Nakae Chomin: The “Modern” Confucian

Nakae Chomin from Wikipedia
Nakae Chomin (中江兆民), courtesy of Wikipedia

Switching gears, I was recently reading a great collection of essays in the book Confucianism and Tokugawa Culture, and the final essay in the book covered the life and thought of a Meiji-era Confucian scholar and journalist named Nakae Chomin (中江兆民, 1847-1901).

Nakae Chomin was a very representative figure of his time. He was a young boy during the final days of the feudal Tokugawa Shogunate, and learned Confucian-thought in the local school in his native domain of Tosa. Later he was dispatched to learn Western learning in France, and he developed a life-long interest in Jean-Jacques Rousseau the great philosopher and author of “The Social Contract”.1

Much has been made of Nakae’s influence from Rousseau and his promotion of French-style egalitarianism, but what the article in the book above shows is that Nakae was equally influenced, by Confucian thinking with Rousseau’s ideas helping provide a modern “vocabulary”. Nakae was influenced in particular by the ancient Confucian scholar, Mencius (孟子, Mōshi in Japanese), who represented a more “idealistic” view of Humanity, and the need to cultivate the inherent goodness in oneself, or it would be lost and corrupted.

As Nakae wrote in 1901 in Ichinen Yūhan (一年有半, “A Year and a Half”):

Civil rights is the highest principle; freedom and equality are the greatest justice. Ultimately anyone who opposes principle and justice (理義, rigi) will suffer retribution. There may be a hundred imperialisms but none will ever destroy principle and justice. The imperial sovereign should be revered, but this reverence depends on his revering principle and justice. This principle even existed in China where early on Mencius and Liu Tsung-yüan [773-819] observed it, and it is not an exclusive possession of the West.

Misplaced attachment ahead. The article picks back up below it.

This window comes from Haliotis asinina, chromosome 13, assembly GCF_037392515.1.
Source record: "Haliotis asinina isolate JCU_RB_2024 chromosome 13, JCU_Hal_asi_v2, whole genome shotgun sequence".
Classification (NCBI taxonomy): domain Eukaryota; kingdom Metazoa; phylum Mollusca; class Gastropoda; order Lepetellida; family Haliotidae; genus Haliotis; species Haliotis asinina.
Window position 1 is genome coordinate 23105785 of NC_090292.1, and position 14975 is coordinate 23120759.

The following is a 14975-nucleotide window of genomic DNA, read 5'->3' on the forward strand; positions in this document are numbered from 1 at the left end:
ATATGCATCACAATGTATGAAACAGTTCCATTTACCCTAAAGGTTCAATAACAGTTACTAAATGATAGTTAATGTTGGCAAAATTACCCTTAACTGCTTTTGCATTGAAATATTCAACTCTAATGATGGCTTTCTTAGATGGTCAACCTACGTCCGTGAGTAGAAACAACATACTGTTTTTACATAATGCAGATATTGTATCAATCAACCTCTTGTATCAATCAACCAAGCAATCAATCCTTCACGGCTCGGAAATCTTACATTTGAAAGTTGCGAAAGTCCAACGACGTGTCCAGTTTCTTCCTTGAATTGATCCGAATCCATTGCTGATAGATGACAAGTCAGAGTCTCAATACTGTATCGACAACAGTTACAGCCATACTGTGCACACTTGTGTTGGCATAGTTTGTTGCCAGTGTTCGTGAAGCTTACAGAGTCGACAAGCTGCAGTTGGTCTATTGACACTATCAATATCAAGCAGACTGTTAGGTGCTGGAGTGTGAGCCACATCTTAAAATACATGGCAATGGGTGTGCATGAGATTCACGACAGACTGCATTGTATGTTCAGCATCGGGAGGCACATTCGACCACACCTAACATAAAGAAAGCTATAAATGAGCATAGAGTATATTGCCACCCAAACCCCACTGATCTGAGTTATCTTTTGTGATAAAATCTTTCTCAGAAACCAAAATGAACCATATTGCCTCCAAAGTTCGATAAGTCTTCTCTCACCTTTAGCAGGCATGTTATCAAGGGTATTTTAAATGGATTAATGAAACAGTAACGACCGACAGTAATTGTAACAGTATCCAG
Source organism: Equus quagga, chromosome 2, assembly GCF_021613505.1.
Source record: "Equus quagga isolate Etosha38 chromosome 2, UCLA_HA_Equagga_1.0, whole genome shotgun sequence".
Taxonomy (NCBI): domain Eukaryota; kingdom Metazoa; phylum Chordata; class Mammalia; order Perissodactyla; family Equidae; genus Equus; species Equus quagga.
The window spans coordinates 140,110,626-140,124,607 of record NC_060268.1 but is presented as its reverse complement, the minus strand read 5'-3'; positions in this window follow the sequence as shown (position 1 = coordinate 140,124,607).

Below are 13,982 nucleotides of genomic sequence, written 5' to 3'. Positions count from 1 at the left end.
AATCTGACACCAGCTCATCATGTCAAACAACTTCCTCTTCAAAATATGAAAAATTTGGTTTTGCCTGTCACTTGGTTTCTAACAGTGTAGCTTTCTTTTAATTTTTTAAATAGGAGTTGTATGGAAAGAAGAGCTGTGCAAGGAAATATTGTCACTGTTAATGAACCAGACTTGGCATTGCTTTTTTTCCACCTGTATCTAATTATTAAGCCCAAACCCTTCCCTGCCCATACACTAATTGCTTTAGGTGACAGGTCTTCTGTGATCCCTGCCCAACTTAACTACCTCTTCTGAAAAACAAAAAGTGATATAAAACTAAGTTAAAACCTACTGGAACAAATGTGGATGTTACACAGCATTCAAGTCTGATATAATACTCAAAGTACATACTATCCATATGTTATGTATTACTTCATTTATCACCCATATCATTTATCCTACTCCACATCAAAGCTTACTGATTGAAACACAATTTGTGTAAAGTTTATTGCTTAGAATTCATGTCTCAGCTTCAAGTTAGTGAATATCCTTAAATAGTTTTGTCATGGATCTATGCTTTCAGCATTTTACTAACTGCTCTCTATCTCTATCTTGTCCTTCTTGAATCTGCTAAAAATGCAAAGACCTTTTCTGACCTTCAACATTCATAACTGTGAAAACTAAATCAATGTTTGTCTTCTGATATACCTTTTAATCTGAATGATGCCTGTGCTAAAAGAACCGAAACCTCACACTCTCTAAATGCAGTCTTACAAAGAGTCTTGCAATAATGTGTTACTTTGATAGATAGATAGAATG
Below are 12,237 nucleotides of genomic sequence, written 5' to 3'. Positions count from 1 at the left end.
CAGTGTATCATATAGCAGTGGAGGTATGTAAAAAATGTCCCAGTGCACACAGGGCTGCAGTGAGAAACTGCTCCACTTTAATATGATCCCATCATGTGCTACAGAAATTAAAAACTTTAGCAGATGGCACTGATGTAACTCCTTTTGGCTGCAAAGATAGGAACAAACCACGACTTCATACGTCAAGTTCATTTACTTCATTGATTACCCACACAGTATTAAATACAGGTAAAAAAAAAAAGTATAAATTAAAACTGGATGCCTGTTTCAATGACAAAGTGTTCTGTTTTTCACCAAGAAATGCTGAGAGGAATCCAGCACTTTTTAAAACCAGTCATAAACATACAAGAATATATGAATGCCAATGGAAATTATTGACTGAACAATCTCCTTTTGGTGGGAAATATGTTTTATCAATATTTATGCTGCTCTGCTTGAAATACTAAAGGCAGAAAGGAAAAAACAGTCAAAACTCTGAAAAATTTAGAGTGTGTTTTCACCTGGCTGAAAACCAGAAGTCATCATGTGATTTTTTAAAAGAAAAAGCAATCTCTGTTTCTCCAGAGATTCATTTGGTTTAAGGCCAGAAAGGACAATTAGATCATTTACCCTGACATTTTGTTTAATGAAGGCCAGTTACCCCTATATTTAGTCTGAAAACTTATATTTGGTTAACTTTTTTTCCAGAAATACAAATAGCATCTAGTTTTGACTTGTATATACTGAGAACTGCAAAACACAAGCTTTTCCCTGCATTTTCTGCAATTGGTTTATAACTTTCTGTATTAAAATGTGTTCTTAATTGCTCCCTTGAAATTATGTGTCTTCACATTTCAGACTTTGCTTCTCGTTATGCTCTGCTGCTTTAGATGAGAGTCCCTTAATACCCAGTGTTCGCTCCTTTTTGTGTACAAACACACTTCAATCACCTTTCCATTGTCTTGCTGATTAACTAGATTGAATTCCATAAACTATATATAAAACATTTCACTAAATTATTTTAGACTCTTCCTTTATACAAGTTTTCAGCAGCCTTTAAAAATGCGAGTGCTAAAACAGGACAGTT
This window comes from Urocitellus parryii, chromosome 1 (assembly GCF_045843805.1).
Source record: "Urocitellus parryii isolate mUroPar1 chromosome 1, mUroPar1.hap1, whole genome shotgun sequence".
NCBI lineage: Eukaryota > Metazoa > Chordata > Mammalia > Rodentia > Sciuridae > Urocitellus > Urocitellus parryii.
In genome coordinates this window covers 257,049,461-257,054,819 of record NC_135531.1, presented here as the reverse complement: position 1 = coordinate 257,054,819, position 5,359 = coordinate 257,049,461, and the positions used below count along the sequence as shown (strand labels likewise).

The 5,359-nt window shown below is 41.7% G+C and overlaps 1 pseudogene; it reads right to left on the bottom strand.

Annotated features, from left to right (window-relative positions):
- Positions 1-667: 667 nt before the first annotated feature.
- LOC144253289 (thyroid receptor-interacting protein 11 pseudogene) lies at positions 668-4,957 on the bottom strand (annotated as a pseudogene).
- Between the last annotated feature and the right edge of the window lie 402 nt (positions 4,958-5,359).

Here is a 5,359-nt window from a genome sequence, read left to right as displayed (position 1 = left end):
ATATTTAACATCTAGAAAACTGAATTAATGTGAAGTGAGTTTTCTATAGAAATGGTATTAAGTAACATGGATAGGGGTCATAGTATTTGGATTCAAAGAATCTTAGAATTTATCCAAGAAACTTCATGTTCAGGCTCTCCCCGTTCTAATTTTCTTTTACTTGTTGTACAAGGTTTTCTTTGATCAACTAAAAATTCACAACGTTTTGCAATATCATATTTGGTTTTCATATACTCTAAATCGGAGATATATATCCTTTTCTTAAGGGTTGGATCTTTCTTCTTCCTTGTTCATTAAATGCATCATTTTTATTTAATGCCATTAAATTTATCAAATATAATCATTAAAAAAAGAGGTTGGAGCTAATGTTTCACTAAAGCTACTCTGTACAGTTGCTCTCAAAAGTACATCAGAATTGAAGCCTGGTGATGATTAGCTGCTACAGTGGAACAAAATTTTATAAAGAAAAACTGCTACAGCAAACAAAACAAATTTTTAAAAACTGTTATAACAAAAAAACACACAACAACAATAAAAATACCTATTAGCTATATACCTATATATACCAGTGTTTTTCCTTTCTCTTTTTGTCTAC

(translation by Prof. Matsumoto Sannosuke)

Reading this really, really struck me. I had never heard the terms “civil rights”, a modern Western term, used in conjunction with “principle and justice”, a pair of ancient Confucian terms. I found this so fascinating how Nakae can blend the two in a perfectly viable, and compelling way, in a way that’s represents the best of both worlds. It shows that Confucianism, despite what high-school textbooks taught me, is a vibrant tradition that learns and adapts the teachings of other great thinkers, but also that Asian political thought is by no means “antiquated” and backwards compared to Western thinking.

Instead, it shows that great minds have arisen in my parts of the world, and Nakae’s writings and ideas represent the best of both Rousseau and Mencius.

P.S. After last week’s huge volume of posts (some accidentally mis-scheduled), I am taking it slow this week to let readers catch up. Next week will be back to regular schedule.

1 I read some of the The Social Contract in high-school and again on my own in college. It’s actually a really brilliant book, and a very balanced view of how democracies, society and government should work.

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A fellow who dwells upon the Pale Blue Dot who spends his days obsessing over things like Buddhism, KPop music, foreign languages, BSD UNIX and science fiction.

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